How Much Exercise Should My Dog Get?

While some dogs are happy to live more sedentary lives than others, the fact remains that all dogs need walking and exercise. Taking your dog for a walk gives not only gives it the opportunity to relieve itself, but also an outlet for pent up energy. Dogs that do not get adequate exercise may demonstrate behavioral problems, and are more prone to health concerns like canine obesity. When you give your dog a designated time for exercise, you promote better health, help it live longer and make its behavior more manageable.


If you are looking for a dog that requires less exercise, you may want to adopt a small dog. As a general rule of thumb, small breeds like chihuahuas and pugs require less exercise than larger, more athletic dogs. Still, that does not mean that they do not require some exercise -- just exercise of a different type, and in smaller quantities. Instead of taking your small dog on a five-mile run, for instance, you may just need to take it for a walk around the block. The same goes for overweight dogs -- if you are only just starting your dog on an exercise regimen, start slowly to avoid exhaustion.

Behavioral Benefits

Aerobic exercise like walking produces brain chemicals that increase contentment. If your dog acts restless or agitated, it may need exercise. Dogs, like most animals, have energy stores that need to be spent up -- if they do not get the exercise and excitement they need, they may take to destructive behavior around the house. If your dog chews on the furniture or your belongings, take it outside, play fetch with a dog toy, and run around with it to meet its urges.

Indoor Exercise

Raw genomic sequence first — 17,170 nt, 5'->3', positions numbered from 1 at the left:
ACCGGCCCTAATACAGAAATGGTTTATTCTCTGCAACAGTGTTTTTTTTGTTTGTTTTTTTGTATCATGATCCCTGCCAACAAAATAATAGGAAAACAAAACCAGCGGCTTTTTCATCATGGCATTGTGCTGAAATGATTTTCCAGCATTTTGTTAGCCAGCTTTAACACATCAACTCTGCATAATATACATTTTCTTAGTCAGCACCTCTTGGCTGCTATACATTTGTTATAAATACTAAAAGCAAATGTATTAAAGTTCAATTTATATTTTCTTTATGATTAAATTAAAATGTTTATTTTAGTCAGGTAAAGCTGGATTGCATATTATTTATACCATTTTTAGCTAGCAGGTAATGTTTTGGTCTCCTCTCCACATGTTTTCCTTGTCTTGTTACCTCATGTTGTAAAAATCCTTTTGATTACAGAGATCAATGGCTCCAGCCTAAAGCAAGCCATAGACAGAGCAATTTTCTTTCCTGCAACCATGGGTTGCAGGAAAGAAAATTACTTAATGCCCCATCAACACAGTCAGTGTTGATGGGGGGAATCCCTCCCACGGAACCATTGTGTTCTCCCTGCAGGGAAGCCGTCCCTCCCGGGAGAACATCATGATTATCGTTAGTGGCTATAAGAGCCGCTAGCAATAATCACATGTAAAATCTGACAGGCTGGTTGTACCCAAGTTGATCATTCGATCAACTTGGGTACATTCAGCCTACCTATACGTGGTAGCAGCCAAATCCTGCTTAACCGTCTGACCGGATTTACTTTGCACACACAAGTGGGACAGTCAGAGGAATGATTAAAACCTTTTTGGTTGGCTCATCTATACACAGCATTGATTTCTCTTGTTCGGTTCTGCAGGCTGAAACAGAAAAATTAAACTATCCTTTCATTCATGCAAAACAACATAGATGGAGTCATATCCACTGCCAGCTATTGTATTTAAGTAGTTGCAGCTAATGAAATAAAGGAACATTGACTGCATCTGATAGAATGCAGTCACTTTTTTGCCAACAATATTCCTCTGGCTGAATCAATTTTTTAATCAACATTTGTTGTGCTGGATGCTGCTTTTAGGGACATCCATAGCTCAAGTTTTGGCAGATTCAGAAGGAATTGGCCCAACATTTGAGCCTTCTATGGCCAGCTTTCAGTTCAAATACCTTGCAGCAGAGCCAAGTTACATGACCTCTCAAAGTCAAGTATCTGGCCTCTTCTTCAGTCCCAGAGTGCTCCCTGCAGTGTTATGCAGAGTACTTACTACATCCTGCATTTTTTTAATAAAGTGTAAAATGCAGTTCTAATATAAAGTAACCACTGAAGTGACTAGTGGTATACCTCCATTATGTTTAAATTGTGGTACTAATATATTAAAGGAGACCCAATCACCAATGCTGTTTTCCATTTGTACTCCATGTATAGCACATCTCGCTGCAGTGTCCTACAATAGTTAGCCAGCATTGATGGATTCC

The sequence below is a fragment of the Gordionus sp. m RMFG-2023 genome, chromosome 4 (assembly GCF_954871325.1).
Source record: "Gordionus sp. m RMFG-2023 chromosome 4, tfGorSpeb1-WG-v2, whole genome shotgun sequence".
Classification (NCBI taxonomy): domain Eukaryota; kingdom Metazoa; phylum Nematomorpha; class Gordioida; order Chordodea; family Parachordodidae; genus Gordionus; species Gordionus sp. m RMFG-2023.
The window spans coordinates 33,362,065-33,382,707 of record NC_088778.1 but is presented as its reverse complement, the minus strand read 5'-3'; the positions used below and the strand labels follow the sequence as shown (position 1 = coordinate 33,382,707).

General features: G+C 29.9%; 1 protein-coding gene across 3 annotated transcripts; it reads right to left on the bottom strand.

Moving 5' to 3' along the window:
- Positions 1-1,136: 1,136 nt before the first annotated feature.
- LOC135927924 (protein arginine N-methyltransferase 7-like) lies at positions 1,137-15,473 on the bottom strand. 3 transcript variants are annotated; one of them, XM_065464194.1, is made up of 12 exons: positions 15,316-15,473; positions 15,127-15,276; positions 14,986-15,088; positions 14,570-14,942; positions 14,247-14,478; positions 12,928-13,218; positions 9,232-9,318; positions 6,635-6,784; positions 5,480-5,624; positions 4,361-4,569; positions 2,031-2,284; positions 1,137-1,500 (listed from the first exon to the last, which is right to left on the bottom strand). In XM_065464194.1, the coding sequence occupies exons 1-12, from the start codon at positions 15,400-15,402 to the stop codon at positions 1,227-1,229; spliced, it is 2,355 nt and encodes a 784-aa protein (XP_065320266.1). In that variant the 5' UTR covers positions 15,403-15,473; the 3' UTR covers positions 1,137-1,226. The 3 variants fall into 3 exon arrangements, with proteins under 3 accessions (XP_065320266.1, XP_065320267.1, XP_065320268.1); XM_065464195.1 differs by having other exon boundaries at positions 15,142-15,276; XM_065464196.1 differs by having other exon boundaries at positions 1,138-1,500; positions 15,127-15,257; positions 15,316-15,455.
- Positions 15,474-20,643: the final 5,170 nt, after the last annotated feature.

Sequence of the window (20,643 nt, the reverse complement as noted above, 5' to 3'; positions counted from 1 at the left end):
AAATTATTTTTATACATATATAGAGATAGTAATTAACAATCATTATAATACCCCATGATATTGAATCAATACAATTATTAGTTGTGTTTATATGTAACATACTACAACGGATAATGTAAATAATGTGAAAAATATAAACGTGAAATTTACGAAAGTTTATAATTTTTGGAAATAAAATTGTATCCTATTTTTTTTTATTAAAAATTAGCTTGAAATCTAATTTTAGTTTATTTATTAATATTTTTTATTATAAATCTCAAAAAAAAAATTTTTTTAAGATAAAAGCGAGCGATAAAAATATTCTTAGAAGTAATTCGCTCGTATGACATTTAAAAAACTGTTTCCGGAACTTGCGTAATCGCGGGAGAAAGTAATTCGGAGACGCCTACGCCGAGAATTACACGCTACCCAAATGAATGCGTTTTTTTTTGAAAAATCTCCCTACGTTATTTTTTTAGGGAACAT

Getting your dog exercise doesn't necessarily mean taking it outside -- depending on the size of your dog, you may be able to give it the mental and physical stimulation that it needs right inside your home. Throw a toy across the house for a simple game of fetch, or use a laser pointer to give your dog something to chase. Indoor games like these are best saved for smaller breeds -- an indoor game of fetch with your golden retriever may result in overturned furniture or injury.

Exercise Risks

Exercise can be dangerous for your dog, so be careful to give it the type of exercise it needs. For example, you may want to take your dog to the park to throw a flying disc for it -- if you throw the disc too high, though, your dog may hurt itself leaping up to catch it. Similarly, walking your dog in the heat may expose it to heat exhaustion or dehydration. When the temperature rises, take cool water with you when you exercise. Make sure your dog stays hydrated and splash it with cold water to help it cool off.

By Tom Ryan

About the Author
Tom Ryan is a freelance writer, editor and English tutor. He graduated from the University of Pittsburgh with a degree in English writing, and has also worked as an arts and entertainment reporter with "The Pitt News" and a public relations and advertising copywriter with the Carnegie Library of Pittsburgh.